Asked about why there were no agents on the roof where the shooter was located or if the Secret Service used drones to monitor the area, Cheatle said she is still waiting for the investigation to play out, prompting groans and outbursts from members on the committee.
“Director Cheatle, because Donald Trump is alive, and thank God he is, you look incompetent," said Rep. Mike Turner, R-Ohio. “If he were killed you would look culpable.”
Trump was wounded in the ear, and two other attendees were injured after Thomas Matthew Crooks climbed atop the roof of a nearby building and opened fire.
The Secret Service has acknowledged it denied some requests by Trump's campaign for increased security at his events in the years before the assassination attempt. But, Cheatle said that there were “no assets denied" for the Trump rally on July 13.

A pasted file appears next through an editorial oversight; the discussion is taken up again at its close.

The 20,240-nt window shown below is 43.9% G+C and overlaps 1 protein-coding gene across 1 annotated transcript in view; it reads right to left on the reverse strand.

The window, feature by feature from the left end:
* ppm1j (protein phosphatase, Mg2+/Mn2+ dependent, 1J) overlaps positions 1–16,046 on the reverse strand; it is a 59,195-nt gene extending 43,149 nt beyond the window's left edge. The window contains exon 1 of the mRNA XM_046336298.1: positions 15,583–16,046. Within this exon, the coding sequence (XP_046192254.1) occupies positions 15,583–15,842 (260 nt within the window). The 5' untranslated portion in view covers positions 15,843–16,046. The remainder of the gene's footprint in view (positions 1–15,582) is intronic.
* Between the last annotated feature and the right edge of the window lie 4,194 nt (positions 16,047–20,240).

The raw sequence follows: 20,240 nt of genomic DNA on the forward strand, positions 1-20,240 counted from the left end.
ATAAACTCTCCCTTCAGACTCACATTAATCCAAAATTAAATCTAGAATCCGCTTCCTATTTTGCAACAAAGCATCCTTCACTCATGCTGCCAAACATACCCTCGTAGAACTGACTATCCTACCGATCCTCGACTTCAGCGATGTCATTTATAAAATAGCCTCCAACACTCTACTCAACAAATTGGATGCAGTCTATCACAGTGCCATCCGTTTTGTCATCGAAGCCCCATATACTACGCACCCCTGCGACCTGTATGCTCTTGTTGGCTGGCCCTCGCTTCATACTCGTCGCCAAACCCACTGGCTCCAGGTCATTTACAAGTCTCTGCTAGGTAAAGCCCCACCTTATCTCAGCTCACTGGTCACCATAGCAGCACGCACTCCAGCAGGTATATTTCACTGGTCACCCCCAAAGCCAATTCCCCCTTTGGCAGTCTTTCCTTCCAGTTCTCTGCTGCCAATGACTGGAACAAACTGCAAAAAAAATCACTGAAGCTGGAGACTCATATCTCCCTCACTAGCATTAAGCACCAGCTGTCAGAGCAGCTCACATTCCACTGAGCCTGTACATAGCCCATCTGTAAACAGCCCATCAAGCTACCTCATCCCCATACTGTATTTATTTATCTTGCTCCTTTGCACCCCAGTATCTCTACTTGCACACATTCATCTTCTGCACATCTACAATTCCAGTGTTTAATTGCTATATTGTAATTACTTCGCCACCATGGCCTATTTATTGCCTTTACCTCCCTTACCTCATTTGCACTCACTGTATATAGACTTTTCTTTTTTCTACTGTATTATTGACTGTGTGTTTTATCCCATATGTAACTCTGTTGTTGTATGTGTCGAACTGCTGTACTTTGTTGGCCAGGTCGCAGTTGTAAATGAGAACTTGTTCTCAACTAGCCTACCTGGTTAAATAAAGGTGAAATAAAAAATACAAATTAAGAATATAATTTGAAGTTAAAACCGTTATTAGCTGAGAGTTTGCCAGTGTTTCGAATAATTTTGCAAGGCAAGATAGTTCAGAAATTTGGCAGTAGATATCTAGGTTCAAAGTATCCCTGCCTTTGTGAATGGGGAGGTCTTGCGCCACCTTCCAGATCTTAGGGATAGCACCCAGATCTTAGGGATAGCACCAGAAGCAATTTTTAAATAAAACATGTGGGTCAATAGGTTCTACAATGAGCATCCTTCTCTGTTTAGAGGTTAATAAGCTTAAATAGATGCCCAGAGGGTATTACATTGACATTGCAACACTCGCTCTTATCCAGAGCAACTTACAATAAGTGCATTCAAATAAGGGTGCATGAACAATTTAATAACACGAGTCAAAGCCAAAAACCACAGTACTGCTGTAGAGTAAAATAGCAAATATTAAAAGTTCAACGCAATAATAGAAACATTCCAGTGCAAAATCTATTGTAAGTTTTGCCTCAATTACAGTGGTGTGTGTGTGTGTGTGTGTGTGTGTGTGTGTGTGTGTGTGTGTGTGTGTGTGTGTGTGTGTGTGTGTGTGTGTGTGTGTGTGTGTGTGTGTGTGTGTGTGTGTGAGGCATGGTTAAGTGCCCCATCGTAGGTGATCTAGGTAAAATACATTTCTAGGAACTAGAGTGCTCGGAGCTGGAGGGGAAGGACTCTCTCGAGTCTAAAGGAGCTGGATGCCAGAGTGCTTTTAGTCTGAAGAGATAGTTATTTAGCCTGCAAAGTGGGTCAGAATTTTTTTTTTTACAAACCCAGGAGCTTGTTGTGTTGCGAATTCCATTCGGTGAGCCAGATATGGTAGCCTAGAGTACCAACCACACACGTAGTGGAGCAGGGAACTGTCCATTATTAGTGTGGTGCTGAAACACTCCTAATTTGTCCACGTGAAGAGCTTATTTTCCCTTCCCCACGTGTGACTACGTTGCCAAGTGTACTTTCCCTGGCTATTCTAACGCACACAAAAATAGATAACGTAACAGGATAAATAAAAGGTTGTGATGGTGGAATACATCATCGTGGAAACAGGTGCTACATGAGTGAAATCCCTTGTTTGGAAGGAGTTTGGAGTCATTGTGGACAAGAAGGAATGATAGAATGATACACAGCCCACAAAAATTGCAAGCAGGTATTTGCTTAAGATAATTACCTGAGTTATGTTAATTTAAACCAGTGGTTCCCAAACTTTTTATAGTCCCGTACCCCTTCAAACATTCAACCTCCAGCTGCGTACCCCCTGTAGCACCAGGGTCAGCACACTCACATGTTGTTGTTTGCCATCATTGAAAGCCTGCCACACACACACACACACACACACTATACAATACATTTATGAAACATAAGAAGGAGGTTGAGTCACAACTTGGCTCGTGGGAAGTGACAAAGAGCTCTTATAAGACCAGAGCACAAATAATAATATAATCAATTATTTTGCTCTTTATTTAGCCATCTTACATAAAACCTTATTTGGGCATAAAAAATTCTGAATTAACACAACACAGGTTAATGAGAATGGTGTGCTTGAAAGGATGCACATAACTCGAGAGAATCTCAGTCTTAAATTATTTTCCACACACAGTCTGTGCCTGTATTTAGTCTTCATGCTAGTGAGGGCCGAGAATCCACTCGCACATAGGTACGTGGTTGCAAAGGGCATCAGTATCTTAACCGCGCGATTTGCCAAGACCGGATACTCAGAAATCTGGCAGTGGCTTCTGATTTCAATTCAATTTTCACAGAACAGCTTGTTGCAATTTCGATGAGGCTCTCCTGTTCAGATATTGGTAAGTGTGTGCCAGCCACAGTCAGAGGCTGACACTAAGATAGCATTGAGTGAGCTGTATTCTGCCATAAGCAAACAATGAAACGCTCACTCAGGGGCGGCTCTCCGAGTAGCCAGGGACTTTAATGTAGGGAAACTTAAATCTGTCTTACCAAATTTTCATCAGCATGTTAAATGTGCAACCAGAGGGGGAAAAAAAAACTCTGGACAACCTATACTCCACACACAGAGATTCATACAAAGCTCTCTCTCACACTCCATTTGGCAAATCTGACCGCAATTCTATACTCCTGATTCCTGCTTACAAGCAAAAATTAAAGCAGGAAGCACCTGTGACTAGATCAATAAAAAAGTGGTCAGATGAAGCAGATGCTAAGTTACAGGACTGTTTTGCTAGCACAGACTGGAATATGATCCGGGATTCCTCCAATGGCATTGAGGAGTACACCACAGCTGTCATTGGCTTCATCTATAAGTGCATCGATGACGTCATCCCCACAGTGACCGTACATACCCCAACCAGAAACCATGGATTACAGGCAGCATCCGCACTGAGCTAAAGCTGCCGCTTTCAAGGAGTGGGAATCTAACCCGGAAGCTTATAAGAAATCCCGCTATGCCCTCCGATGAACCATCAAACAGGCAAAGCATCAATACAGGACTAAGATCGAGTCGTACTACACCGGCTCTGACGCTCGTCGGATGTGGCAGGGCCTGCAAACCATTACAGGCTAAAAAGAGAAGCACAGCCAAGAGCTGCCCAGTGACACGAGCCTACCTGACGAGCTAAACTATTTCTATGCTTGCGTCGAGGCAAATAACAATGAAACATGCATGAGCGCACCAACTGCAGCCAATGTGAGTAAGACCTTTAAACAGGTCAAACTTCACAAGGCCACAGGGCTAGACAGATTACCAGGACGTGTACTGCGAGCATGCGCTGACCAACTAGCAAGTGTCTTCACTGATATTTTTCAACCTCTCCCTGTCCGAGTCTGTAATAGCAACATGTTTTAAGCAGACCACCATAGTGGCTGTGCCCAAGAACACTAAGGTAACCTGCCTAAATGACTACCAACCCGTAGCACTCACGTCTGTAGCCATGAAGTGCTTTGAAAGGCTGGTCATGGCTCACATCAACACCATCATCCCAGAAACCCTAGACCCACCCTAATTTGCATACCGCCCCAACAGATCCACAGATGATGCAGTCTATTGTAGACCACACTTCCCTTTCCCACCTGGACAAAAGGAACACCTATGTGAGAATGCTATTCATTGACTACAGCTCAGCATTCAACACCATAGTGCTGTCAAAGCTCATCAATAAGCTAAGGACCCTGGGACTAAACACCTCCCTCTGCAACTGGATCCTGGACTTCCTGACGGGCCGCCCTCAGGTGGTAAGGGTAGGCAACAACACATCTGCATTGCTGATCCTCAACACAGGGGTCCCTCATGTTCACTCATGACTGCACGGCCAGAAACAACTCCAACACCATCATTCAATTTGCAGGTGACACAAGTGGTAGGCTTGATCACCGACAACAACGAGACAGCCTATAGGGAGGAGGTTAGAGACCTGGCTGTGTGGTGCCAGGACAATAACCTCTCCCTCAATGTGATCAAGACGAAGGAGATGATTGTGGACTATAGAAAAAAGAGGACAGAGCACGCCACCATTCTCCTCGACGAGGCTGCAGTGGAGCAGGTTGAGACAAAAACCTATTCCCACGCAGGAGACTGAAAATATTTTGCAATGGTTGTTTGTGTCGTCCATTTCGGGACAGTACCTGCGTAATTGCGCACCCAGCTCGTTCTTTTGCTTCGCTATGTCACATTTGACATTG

"The level of security provided for the former president increased well before the campaign and has been steadily increasing as threats evolve," Cheatle said.

She declined to answer specific questions about the day's security plan from openly frustrated Republicans and Democrats, saying the matter was being investigated internally.

Monday's hearing marked the first round of congressional oversight of the attempted assassination.

On Wednesday, FBI Director Christopher Wray will appear before the House Judiciary Committee. And House Speaker Mike Johnson is also due to unveil a bipartisan task force to serve as a nexus point for House investigations.